Exemplary case history to sham
The posters on the wall say it all: teenage girls and their heroes of the time, David Soul and Paul Michael Glaser, the stars of Starsky & Hutch plant the so-called Enfield Poltergeist firmly in the late 1970s.
Since the Daily Mirror broke the story in 1977, the remarkable events in Enfield’s Green Street became first the best recorded case of paranormal activity in Europe and then later a bogus, acrimonious sham.
There’s been a mini TV series, a blockbuster feature film, several documentaries and if it hadn’t been delayed by the social restrictions of 2020’s pandemic, another was on the way.
Whatever the view you take of the evidence, interest in the story not only prevails it shows no sign of disappearing into oblivion. Over forty years have past since Graham Morris and I made our way to Green Street after the family next door telephoned the Daily Mirror and explained what was going on. Both Maurice Grosse, who led the subsequent Society of Psychical Research investigation, and Guy Playfair, who wrote the book, have since died.
Graham was hit on the cheek by a Lego brick and his word has never never been doubted. I didn’t see the brick whizzing towards its target, but I saw Graham’s reaction. Maurice Grosse and others have described me as the great sceptic, but that’s inaccurate.
While I have never attributed what happened to poltergeists, I’ve never doubted that strange things did go on in the house and have always said that there are forces on the planet that we can neither measure nor understand.
Only four months after Sky’s mini series ‘The Enfield Haunting’ was aired in the UK in 2015, filming started in California on ‘The Conjuring 2: The Enfield Poltergeist’, allegedly based on the experiences of the American ghost hunters Ed & Lorraine Warren. Filming switched to London two months later.
Described as a ‘supernatural horror film’, it was directed by James Wan, the man responsible for an earlier film logically called ‘The Conjuring’ and also inspired by the Warrens.
While the locations in Watford, Maida Vale and Marylebone Station have nothing to do with the reality, they worked well in that the 1970s retro material was convincing. For authenticity, Janet and Margaret Hodgson, the two women who as teenagers were the focus of what has generally been assumed to be poltergeist activity, were flown to California in order that the actresses Madison Wolfe and Lauren Esposito could learn something about the individual characters they were playing.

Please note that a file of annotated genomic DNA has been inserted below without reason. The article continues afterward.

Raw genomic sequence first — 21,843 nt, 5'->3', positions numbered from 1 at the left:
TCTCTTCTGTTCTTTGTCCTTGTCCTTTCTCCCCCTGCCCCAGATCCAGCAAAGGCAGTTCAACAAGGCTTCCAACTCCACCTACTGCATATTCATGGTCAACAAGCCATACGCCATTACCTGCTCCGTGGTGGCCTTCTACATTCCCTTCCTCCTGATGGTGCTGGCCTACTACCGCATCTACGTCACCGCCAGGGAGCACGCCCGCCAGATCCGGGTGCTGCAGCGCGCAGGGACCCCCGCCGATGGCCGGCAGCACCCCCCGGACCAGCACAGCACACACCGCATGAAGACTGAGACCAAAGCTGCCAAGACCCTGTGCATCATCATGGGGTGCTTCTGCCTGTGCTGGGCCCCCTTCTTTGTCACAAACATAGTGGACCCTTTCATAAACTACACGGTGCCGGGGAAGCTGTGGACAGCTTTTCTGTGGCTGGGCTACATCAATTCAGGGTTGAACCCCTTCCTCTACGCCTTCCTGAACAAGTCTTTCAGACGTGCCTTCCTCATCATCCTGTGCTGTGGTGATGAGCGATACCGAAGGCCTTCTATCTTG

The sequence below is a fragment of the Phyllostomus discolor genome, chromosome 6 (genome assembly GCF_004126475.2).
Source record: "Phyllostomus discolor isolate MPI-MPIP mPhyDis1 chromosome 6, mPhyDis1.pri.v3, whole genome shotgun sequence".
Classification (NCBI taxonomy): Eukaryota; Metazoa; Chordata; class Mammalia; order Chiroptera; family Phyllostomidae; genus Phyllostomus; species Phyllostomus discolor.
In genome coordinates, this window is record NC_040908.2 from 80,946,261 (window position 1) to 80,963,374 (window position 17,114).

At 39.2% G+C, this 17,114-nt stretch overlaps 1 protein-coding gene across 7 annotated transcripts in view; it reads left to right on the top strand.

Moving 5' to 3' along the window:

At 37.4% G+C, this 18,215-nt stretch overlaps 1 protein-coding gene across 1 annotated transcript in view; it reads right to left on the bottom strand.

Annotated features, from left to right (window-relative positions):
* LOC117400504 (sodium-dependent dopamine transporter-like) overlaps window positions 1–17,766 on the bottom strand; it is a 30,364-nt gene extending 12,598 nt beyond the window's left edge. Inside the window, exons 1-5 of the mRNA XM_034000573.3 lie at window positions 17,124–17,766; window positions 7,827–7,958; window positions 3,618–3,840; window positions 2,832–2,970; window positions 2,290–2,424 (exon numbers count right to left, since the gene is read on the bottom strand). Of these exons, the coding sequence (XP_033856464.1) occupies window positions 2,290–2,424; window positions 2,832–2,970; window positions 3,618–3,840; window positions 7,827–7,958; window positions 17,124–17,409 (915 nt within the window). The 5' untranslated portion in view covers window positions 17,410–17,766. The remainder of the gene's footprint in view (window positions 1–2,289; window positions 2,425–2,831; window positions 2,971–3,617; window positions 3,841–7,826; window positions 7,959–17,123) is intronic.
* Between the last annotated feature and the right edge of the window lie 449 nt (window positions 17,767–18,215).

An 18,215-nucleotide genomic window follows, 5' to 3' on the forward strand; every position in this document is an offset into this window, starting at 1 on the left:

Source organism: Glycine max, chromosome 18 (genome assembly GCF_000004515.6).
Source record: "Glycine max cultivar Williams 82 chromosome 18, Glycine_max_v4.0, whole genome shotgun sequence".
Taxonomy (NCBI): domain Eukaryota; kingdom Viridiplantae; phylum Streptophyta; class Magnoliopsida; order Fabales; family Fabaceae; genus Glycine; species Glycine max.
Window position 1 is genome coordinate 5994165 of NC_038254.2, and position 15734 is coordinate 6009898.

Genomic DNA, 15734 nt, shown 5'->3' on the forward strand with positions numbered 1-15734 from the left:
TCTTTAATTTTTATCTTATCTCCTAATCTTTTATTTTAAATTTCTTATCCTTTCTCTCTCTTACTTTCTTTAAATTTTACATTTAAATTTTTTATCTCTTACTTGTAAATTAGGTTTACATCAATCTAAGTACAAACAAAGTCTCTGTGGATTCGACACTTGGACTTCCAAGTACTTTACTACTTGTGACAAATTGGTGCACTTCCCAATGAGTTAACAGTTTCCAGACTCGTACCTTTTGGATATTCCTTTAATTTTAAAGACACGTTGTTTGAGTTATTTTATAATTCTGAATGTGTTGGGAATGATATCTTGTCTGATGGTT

But the film, released by Warner Brothers on 10 June 2016, didn’t adhere to what happened as I remember them. After the first visit, when Graham was hit by a Lego brick and still has the scar to prove it, we returned on the following and subsequent nights taking another reporter with us, George Fallows, who sensibly suggested alerting the Physical Research Society.
Graham kept in contact with the Hodgsons and took some great pictures, including the one above which shows Janet, the younger of the two girls and the one most affected.
Although all three of us were keen to help the family, we also hoped to be able to report the story. This we did and a piece appeared on pages one and two of the Mirror on 10 September 1977. Follow this link to see the original, but scroll down until you see the headline ‘The house of strange happenings’.
This was quite a breakthrough. Our story was believed to be the first paranormal tale to appear since 1929 when the Mirror was famously duped by the charlatan psychic Harry Price at what he dubbed to be the most haunted house in England, Borley Rectory near Sudbury in Essex.
Janet and her sister later admitted to some fakery, but there is no doubt that unexplained things happened, although not to the extent that TV mini series or feature films might have you believe.
The last attempt to introduce some unbiased logic was a book published in 2019: The Enfield Poltergeisit Tapes (pictured right) written by Dr Melvyn Willin who was the custodian of the recordings relating to the case. Have read and make up your own mind.
The late psychical researcher
Maurice Grosse reading
Guy Playfair’s book which recorded
the goings-on at Green Street
photographs test cricket
these days, but he’s still
asked about that Lego brick.
It did hit his cheek,
I was there